Money

Here are the biggest mistakes women make with money

Everyone makes mistakes with money — it’s part of life. But our little missteps can add up.

Nearly 30 percent of respondents to a TODAY.com survey said they were so nervous about seeking a raise that they couldn't ask. Nearly 40 percent said they had "no idea" what they're doing when it comes to investing. And only 35 percent felt they were on top of managing their money.

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Are you underpaid as a woman? Ask your co-workers, Jean Chatzky advises

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Are you underpaid as a woman? Ask your co-workers, Jean Chatzky advises

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For the final part of Her Two Cents TODAY, we’ve rounded up some of the most common money mistakes — and how you can fix them.

MISTAKE No. 1: Underestimating our value

Women doctors at some of the nation’s leading public medical schools earn on average, at least $20,000 less than their colleagues for doing the same work, according to a study published last week in the Journal of the American Medical Association. This is only the latest proof of the persistent wage gap between women and men. On average, women still earn just 79 cents per dollar that men do.

The best thing you can do is to try to close your individual wage gap. To do this, you need to do a little research to see what other people are being paid for the same job that you are doing or applying for, then ask for an equitable offer.

This may seem like a revolutionary idea, but a recent guest on my podcast said that she’s now actively sharing her salary with women in her close orbit. This type of openness is what women need.

MISTAKE No. 2: Letting someone else manage the money

Women play different roles in financial responsibility, according to the latest research from Fidelity’s Couples Retirement Study:

  • 24% of women said they are the primary decision maker
  • 57% of women said they were joint decision makers with their spouse/partner
  • 19% of women said they are not financial decision makers

It's important that both spouses have a grasp on managing their finances, in case of any unexpected events that may occur. The first thing you can do to get on board with managing your money is to understand these things:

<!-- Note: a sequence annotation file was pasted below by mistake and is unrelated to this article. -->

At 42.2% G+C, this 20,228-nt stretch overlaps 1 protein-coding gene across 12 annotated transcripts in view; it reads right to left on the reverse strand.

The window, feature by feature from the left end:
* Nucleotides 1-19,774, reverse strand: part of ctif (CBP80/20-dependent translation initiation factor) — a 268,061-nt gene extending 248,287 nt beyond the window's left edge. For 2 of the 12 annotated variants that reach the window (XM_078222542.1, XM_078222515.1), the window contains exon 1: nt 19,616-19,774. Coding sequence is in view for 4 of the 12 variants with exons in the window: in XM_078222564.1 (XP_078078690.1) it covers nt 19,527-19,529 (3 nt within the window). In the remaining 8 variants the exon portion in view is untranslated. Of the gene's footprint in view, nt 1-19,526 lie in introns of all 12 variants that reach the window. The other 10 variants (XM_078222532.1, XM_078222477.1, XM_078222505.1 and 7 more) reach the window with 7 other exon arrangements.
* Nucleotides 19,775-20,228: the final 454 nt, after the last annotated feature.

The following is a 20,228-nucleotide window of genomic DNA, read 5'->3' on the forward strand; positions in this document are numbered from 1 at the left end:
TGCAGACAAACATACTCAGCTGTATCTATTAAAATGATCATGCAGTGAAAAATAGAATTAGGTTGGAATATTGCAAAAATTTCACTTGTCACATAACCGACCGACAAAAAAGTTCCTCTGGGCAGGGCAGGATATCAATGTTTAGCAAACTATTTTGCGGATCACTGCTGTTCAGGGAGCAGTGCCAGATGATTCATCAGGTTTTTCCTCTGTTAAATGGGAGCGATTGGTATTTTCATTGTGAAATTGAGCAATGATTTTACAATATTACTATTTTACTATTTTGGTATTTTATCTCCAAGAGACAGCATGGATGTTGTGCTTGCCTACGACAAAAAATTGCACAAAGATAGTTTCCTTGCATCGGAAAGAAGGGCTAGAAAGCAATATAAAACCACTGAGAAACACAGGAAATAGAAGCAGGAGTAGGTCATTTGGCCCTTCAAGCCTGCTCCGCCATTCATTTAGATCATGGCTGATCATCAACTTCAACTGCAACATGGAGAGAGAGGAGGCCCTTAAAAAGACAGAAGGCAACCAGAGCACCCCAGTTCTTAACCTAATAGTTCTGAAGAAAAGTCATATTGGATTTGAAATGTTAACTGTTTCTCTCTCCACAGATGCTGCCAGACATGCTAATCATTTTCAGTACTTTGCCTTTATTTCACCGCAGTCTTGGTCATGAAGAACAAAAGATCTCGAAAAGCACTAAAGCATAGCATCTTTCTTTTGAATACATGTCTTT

• What you earn
  • What you own
  • What you owe
  • Where those assets and liabilities lie

Work with your spouse to manage your finances and pay bills, so you are aware of your financial standing.

Another to note is that it’s important to make sure that you have a retirement account — and that you are managing it. Even if you don't work, you are eligible for a spousal IRA.

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Top five financial fears: Inside women's worries about money

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Top five financial fears: Inside women's worries about money

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MISTAKE No. 3: Not believing in our investment ability

The investment confidence gap between men and women is persistent and large, according to the financial firm SpectrumGroup who has been measuring this issue since 2004.

More women than men consistently say that they’d sit on the investment sidelines and even when they are investing, they're more reluctant to invest in stocks and more likely to put their money in cash.

This is one of those situations where the best solution is to bite the bullet and do it. Investing doesn’t have to be scary or complicated — the trick is to save as much as you can, invest it in a diversified portfolio with a target date retirement fund, which will keep you on track. If you are still hesitant about making investments, set up a meeting with a financial advisor who can help guide you.

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Mom giving money to kid

MISTAKE No. 4: Putting our kids before ourselves

As a mom, I know it's tough to put yourself first — we always want to help out our kids. We see this not just in our shopping behavior (women buy things for their families more than themselves) but in our desire to save for college before we save for our own retirement and even bail out adult kids.

When it comes to college vs. retirement, if you're not going to prioritize retirement, put some money into a Roth IRA. You can use that money for both retirement and college, so you save now and maybe you'll feel differently about the priorities later.

As far as those adult kids go, there comes a time when you have to turn off the spigot and let them fend for themselves. And if you need a rationale: Know that if you don't take care of yourself now, there will come a time when they will need to likely step in and take care of you (and it will hit when they're trying to put their own kids through college).

MISTAKE No. 5: Indulging in a little too much retail therapy

Shopping isn’t always done out of actual need or want. Emotions come into play and can sometimes cloud our judgement whether to swipe our card or not. According to a survey from Ebates.com, 64 percent of women admit to indulging in this behavior, compared to 40 percent of men.

Before you buy an item, ask yourself these questions:

  • Why am I buying this?
  • Why am I buying it now?
  • What happens if I do buy it?
  • What happens if I don't?

After, put the item on hold for 24 hours (or leave it in your cart for the same amount of time if you're online). If you still want the item after your bad day has passed, consider it. Chances are, you’ll change your mind and realize you don’t need it.

If you do decide to make the purchase, without thinking twice, a week later write down how you feel about buying it. Even better, leave the tags on and don’t wear it for a week. If you are feeling buyer’s remorse, you may be able to return it.

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